The major shifts of the Common Core State Standards highlight the need for students to practice with complex texts and academic language, to use text-based evidence to support claims, and to build knowledge through non-fictional resources. Primary sources are non-fictional resources that can be employed during instruction to support the standards.  Additionally, the Common Core Standards for Literacy in History/Social Studies, Science, and Technical Subjects  specifically require that students interact with primary sources for a variety of purposes.

Is there guidance on using the LOC sources along with the Common Core?

The Classroom Materials section gives teachers the option of searching for materials by standards – Common Core, State Content, or Organizations.

Library of Congress: Classroom Resources

What kinds of primary resources are available through the LOC? 

The website for the Library of Congress has collection highlights that include prints & photographs, performing arts, film, historical newspapers, veteran history, American memory, sound recordings manuscripts, and maps.  Teachers may want to start by clicking on the Especially for "Teachers" link just below the collections, and then click on Classroom Materials on the side bar.  The LOC offers teachers Primary Source Sets, Lesson Plans, Presentations and Activities, Themed Resources, and Collections Connections. There is also an "Ask a Librarian"  option on the main site that allows teachers to communicate with the LOC via e-mail.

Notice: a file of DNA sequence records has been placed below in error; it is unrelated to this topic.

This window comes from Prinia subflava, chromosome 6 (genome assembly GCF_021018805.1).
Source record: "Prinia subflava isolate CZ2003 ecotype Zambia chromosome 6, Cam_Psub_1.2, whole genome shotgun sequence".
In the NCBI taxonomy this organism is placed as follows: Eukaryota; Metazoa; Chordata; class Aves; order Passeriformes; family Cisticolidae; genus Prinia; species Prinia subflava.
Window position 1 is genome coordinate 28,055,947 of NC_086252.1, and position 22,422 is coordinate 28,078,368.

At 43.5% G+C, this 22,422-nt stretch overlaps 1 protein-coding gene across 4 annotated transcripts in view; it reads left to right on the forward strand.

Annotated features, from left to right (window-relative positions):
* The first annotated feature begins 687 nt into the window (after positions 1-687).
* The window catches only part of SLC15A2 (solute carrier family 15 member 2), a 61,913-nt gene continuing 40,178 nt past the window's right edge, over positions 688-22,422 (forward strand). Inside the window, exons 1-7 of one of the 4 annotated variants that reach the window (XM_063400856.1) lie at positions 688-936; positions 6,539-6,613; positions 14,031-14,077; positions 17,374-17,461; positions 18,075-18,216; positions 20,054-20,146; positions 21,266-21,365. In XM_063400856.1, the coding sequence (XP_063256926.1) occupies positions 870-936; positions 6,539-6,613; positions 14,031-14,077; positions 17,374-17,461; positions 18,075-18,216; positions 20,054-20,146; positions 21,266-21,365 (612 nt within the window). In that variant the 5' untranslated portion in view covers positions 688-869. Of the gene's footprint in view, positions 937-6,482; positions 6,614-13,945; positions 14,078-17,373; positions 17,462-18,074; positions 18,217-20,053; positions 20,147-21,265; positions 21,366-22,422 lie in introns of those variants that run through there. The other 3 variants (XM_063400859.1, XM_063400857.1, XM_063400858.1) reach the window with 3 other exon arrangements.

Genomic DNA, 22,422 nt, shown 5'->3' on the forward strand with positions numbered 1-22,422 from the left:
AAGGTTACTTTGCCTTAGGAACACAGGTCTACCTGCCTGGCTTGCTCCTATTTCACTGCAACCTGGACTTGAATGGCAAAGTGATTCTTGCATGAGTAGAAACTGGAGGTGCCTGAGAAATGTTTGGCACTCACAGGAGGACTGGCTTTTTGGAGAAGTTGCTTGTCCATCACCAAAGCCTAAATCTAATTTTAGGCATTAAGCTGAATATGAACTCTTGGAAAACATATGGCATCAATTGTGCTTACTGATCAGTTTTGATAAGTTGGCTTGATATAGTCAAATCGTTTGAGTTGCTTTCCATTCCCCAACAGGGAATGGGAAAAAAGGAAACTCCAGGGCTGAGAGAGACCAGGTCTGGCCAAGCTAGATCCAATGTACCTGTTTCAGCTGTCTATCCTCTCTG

How can teachers around the country access these materials?

The materials can be accessed through the website. For example, the primary source sets can be viewed as PDFs and downloaded for classroom use.  

Is there a cost or registration required?

There is no registration required and the materials are free for classroom use.

Ideas for ELLs

What are some ideas and activities for using these resources with and engaging ELLs?

According to the Center for Applied Linguistics, English learners benefit from lessons that focus on vocabulary development, access background knowledge, increase comprehensible input, increase social interactions, and increase higher-order thinking. Primary sources can assist teachers in achieving these objectives. Students can develop content vocabulary by engaging in academic discourse about primary source documents. Teachers can use visual thinking strategies to model the observation process.  Students can then work collaboratively to discuss inferences and formulate questions. 

Are there particular examples that highlight how effective these materials can be?

I have included a sample lesson plan and Power Point to give an example of what using this resource might look like with ELLs.  The lesson is written for 7th grade and focuses on the topic of Westward Expansion.

The following webinar on is availalbe on ShareMyLesson:

English Learners, the Common Core, and Primary Sources

Photo Credit: George Crofutt, 1873. Available on the Library of Congress website: http://www.loc.gov/pictures/item/97507547/

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Share My Lesson. For teachers, by teachers.

National Education Association. How Educators Can Advocate for English Language Learners.